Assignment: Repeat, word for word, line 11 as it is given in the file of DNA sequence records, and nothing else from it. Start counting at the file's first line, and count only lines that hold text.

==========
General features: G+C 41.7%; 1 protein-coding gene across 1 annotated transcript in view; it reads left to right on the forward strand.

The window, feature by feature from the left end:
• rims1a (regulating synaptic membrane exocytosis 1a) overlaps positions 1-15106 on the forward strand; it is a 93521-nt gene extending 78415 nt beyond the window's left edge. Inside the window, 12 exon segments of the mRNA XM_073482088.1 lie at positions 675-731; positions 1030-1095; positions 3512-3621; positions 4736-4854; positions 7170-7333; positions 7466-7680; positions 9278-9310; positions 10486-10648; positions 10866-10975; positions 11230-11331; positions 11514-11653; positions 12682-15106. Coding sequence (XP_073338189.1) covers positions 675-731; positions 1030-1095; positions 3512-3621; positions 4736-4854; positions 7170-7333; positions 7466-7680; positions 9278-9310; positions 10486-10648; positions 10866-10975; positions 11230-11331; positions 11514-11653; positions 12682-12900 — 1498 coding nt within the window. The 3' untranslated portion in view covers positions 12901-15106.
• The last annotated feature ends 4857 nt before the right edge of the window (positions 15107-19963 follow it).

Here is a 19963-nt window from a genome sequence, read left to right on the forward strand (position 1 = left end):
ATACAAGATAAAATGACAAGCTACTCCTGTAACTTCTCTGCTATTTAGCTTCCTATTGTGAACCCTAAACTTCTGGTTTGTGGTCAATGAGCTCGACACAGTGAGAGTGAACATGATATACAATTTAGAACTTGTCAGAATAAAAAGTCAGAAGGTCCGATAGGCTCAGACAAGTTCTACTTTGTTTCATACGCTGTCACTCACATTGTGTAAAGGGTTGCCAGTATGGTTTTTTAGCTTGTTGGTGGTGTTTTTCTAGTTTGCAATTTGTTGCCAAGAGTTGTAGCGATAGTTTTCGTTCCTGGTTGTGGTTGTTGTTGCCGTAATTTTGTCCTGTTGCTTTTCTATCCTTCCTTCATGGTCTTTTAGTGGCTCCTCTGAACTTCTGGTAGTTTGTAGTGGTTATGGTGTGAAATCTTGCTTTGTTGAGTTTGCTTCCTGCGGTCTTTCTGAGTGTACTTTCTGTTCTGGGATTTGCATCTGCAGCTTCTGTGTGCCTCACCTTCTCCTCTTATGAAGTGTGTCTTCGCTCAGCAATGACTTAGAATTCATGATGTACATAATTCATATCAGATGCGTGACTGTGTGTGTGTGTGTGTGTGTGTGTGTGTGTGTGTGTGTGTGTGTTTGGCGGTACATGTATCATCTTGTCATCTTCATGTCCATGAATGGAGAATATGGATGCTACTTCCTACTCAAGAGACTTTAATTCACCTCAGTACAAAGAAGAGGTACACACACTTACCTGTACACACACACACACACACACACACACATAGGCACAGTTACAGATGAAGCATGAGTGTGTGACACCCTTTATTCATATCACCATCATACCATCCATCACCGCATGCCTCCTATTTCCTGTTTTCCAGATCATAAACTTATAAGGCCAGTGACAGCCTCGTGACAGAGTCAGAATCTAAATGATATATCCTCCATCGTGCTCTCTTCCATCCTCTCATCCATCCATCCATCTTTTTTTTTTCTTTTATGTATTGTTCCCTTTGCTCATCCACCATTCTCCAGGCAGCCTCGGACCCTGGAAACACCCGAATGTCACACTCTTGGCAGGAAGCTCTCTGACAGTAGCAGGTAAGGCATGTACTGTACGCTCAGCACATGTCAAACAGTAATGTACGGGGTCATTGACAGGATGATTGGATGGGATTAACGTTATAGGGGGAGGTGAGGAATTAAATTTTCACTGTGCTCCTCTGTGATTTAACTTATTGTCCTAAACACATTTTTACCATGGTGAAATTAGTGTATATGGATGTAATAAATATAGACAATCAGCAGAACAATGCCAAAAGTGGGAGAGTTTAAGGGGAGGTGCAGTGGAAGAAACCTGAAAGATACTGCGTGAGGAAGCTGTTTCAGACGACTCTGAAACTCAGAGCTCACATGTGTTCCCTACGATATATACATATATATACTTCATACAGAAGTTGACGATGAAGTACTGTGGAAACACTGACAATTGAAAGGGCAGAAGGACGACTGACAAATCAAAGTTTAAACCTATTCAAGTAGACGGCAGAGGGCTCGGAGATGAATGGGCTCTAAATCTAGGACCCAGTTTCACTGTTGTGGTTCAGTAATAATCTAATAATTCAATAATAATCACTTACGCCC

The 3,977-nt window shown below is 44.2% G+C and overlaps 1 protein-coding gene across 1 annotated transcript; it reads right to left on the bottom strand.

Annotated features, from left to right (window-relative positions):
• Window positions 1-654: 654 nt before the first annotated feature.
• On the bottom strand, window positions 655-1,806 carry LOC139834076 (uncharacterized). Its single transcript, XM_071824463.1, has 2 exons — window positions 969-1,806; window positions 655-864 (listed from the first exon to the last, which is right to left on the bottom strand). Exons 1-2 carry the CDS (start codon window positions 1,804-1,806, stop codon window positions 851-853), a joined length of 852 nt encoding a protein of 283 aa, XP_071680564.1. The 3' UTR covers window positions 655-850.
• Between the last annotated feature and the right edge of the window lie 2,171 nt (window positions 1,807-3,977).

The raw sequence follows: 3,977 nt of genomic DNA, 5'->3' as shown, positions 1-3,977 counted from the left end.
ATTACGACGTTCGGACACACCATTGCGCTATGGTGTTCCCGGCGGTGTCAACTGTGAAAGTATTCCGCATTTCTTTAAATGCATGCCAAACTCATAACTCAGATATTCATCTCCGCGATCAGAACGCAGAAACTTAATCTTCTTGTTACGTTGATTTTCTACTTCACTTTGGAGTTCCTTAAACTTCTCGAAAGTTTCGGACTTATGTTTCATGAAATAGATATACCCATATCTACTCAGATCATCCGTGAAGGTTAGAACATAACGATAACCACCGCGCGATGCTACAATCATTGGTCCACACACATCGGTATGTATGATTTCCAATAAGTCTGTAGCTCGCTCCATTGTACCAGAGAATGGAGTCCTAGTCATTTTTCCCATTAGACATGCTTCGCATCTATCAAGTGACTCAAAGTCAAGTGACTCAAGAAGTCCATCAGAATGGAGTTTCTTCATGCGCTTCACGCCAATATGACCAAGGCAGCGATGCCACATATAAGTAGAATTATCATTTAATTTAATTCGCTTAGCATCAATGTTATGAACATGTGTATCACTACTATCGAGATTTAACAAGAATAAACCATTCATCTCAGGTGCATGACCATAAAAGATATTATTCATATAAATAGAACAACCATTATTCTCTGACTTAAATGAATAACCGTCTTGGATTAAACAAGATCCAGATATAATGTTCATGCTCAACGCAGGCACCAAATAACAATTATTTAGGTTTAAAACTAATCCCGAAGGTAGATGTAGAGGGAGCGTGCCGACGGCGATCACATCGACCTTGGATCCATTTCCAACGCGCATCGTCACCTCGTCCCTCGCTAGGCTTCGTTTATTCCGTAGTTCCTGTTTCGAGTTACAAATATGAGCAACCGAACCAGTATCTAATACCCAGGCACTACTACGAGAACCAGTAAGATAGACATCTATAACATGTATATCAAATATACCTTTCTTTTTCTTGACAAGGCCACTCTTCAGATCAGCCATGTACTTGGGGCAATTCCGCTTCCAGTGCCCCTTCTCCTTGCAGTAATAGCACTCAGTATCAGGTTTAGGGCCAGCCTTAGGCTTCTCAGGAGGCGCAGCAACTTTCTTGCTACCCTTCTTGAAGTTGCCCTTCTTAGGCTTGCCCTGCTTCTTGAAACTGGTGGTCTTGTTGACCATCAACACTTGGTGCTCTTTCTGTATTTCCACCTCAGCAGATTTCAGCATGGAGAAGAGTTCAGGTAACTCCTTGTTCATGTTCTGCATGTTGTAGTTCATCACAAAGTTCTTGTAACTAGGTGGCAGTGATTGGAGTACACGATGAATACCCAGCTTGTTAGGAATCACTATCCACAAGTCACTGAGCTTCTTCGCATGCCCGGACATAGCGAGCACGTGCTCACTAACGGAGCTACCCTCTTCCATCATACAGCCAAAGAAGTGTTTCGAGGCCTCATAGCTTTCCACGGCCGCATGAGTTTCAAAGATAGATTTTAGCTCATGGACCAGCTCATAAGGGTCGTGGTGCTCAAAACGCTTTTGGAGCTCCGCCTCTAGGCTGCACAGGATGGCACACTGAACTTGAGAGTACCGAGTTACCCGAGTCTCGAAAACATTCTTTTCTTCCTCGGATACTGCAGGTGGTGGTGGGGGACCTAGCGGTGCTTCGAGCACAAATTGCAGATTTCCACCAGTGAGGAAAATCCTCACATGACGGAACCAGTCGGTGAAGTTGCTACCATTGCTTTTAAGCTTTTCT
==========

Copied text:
• Between the last annotated feature and the right edge of the window lie 2,171 nt (window positions 1,807-3,977).